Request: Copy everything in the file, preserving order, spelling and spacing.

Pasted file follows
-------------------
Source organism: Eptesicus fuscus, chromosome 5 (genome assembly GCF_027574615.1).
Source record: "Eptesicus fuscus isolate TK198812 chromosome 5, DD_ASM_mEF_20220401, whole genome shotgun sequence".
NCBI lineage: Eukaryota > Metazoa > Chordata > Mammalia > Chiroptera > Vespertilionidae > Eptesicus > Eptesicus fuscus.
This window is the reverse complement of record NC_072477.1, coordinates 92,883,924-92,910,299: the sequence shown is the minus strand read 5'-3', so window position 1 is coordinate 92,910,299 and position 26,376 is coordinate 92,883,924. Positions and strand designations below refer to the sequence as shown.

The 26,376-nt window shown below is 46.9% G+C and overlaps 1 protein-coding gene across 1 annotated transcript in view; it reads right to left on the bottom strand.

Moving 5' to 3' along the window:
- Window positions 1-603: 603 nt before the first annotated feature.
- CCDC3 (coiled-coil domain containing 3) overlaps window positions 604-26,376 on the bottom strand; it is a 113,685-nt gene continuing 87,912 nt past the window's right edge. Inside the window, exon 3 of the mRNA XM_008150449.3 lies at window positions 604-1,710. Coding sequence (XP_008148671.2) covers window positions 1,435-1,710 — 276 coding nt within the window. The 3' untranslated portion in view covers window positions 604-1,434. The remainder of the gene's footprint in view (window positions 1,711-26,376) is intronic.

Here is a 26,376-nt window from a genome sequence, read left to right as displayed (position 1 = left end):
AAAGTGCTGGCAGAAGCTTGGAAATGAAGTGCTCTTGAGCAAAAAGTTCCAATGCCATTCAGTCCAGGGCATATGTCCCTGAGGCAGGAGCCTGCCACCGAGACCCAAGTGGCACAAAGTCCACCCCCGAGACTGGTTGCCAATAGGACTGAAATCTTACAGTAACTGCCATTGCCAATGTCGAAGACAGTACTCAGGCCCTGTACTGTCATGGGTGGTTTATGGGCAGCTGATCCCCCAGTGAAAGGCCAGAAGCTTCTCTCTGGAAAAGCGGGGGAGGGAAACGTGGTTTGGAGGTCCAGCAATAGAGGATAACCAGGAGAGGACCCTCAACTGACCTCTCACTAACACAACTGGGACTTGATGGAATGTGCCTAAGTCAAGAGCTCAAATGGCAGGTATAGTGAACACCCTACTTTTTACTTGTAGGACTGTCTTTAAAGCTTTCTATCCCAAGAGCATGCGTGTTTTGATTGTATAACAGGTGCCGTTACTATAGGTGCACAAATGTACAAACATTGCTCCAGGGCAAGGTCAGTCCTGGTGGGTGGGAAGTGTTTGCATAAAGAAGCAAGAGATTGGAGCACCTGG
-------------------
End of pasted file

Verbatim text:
Source organism: Eptesicus fuscus, chromosome 5 (genome assembly GCF_027574615.1).
Source record: "Eptesicus fuscus isolate TK198812 chromosome 5, DD_ASM_mEF_20220401, whole genome shotgun sequence".
NCBI lineage: Eukaryota > Metazoa > Chordata > Mammalia > Chiroptera > Vespertilionidae > Eptesicus > Eptesicus fuscus.
This window is the reverse complement of record NC_072477.1, coordinates 92,883,924-92,910,299: the sequence shown is the minus strand read 5'-3', so window position 1 is coordinate 92,910,299 and position 26,376 is coordinate 92,883,924. Positions and strand designations below refer to the sequence as shown.

The 26,376-nt window shown below is 46.9% G+C and overlaps 1 protein-coding gene across 1 annotated transcript in view; it reads right to left on the bottom strand.

Moving 5' to 3' along the window:
- Window positions 1-603: 603 nt before the first annotated feature.
- CCDC3 (coiled-coil domain containing 3) overlaps window positions 604-26,376 on the bottom strand; it is a 113,685-nt gene continuing 87,912 nt past the window's right edge. Inside the window, exon 3 of the mRNA XM_008150449.3 lies at window positions 604-1,710. Coding sequence (XP_008148671.2) covers window positions 1,435-1,710 — 276 coding nt within the window. The 3' untranslated portion in view covers window positions 604-1,434. The remainder of the gene's footprint in view (window positions 1,711-26,376) is intronic.

Here is a 26,376-nt window from a genome sequence, read left to right as displayed (position 1 = left end):
AAAGTGCTGGCAGAAGCTTGGAAATGAAGTGCTCTTGAGCAAAAAGTTCCAATGCCATTCAGTCCAGGGCATATGTCCCTGAGGCAGGAGCCTGCCACCGAGACCCAAGTGGCACAAAGTCCACCCCCGAGACTGGTTGCCAATAGGACTGAAATCTTACAGTAACTGCCATTGCCAATGTCGAAGACAGTACTCAGGCCCTGTACTGTCATGGGTGGTTTATGGGCAGCTGATCCCCCAGTGAAAGGCCAGAAGCTTCTCTCTGGAAAAGCGGGGGAGGGAAACGTGGTTTGGAGGTCCAGCAATAGAGGATAACCAGGAGAGGACCCTCAACTGACCTCTCACTAACACAACTGGGACTTGATGGAATGTGCCTAAGTCAAGAGCTCAAATGGCAGGTATAGTGAACACCCTACTTTTTACTTGTAGGACTGTCTTTAAAGCTTTCTATCCCAAGAGCATGCGTGTTTTGATTGTATAACAGGTGCCGTTACTATAGGTGCACAAATGTACAAACATTGCTCCAGGGCAAGGTCAGTCCTGGTGGGTGGGAAGTGTTTGCATAAAGAAGCAAGAGATTGGAGCACCTGG